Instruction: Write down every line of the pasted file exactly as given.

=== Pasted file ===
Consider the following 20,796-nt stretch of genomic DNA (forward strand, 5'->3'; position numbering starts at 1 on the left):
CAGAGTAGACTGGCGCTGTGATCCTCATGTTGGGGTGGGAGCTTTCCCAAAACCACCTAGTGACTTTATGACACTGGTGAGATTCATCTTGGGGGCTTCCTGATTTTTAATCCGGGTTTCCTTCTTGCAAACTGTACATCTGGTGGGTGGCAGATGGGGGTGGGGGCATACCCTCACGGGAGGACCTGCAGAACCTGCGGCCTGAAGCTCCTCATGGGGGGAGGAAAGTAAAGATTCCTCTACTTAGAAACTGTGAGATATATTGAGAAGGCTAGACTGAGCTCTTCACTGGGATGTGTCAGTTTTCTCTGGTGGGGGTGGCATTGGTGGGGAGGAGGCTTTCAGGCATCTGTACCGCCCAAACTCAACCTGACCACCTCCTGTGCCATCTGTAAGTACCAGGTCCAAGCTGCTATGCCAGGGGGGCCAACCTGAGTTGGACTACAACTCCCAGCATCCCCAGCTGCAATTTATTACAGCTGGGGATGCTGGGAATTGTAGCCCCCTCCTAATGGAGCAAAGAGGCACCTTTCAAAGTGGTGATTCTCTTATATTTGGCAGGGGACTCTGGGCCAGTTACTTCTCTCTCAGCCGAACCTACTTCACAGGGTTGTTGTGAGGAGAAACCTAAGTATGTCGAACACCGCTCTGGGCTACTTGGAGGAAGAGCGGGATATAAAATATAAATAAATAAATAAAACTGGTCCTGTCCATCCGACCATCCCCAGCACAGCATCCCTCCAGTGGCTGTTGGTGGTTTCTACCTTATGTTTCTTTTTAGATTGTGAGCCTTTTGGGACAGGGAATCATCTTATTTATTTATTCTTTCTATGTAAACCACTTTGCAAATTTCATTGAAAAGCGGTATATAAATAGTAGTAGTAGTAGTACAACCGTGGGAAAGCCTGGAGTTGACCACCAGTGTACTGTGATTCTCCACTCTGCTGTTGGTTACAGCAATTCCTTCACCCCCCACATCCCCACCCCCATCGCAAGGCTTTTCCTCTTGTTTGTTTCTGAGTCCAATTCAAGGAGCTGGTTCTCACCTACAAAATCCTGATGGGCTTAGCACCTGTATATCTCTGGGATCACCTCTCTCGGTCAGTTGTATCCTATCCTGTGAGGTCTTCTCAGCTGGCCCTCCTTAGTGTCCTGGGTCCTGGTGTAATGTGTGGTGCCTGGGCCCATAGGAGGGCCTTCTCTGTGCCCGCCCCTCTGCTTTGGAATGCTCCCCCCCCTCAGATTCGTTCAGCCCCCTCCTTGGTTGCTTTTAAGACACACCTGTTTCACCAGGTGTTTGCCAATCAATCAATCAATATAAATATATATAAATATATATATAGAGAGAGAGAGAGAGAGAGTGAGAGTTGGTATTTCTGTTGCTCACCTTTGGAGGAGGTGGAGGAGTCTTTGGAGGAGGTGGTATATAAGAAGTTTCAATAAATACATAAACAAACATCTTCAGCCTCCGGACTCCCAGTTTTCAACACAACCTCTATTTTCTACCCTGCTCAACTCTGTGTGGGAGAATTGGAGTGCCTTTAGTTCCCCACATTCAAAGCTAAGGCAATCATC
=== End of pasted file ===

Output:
Consider the following 20,796-nt stretch of genomic DNA (forward strand, 5'->3'; position numbering starts at 1 on the left):
CAGAGTAGACTGGCGCTGTGATCCTCATGTTGGGGTGGGAGCTTTCCCAAAACCACCTAGTGACTTTATGACACTGGTGAGATTCATCTTGGGGGCTTCCTGATTTTTAATCCGGGTTTCCTTCTTGCAAACTGTACATCTGGTGGGTGGCAGATGGGGGTGGGGGCATACCCTCACGGGAGGACCTGCAGAACCTGCGGCCTGAAGCTCCTCATGGGGGGAGGAAAGTAAAGATTCCTCTACTTAGAAACTGTGAGATATATTGAGAAGGCTAGACTGAGCTCTTCACTGGGATGTGTCAGTTTTCTCTGGTGGGGGTGGCATTGGTGGGGAGGAGGCTTTCAGGCATCTGTACCGCCCAAACTCAACCTGACCACCTCCTGTGCCATCTGTAAGTACCAGGTCCAAGCTGCTATGCCAGGGGGGCCAACCTGAGTTGGACTACAACTCCCAGCATCCCCAGCTGCAATTTATTACAGCTGGGGATGCTGGGAATTGTAGCCCCCTCCTAATGGAGCAAAGAGGCACCTTTCAAAGTGGTGATTCTCTTATATTTGGCAGGGGACTCTGGGCCAGTTACTTCTCTCTCAGCCGAACCTACTTCACAGGGTTGTTGTGAGGAGAAACCTAAGTATGTCGAACACCGCTCTGGGCTACTTGGAGGAAGAGCGGGATATAAAATATAAATAAATAAATAAAACTGGTCCTGTCCATCCGACCATCCCCAGCACAGCATCCCTCCAGTGGCTGTTGGTGGTTTCTACCTTATGTTTCTTTTTAGATTGTGAGCCTTTTGGGACAGGGAATCATCTTATTTATTTATTCTTTCTATGTAAACCACTTTGCAAATTTCATTGAAAAGCGGTATATAAATAGTAGTAGTAGTAGTACAACCGTGGGAAAGCCTGGAGTTGACCACCAGTGTACTGTGATTCTCCACTCTGCTGTTGGTTACAGCAATTCCTTCACCCCCCACATCCCCACCCCCATCGCAAGGCTTTTCCTCTTGTTTGTTTCTGAGTCCAATTCAAGGAGCTGGTTCTCACCTACAAAATCCTGATGGGCTTAGCACCTGTATATCTCTGGGATCACCTCTCTCGGTCAGTTGTATCCTATCCTGTGAGGTCTTCTCAGCTGGCCCTCCTTAGTGTCCTGGGTCCTGGTGTAATGTGTGGTGCCTGGGCCCATAGGAGGGCCTTCTCTGTGCCCGCCCCTCTGCTTTGGAATGCTCCCCCCCCTCAGATTCGTTCAGCCCCCTCCTTGGTTGCTTTTAAGACACACCTGTTTCACCAGGTGTTTGCCAATCAATCAATCAATATAAATATATATAAATATATATATAGAGAGAGAGAGAGAGAGAGTGAGAGTTGGTATTTCTGTTGCTCACCTTTGGAGGAGGTGGAGGAGTCTTTGGAGGAGGTGGTATATAAGAAGTTTCAATAAATACATAAACAAACATCTTCAGCCTCCGGACTCCCAGTTTTCAACACAACCTCTATTTTCTACCCTGCTCAACTCTGTGTGGGAGAATTGGAGTGCCTTTAGTTCCCCACATTCAAAGCTAAGGCAATCATC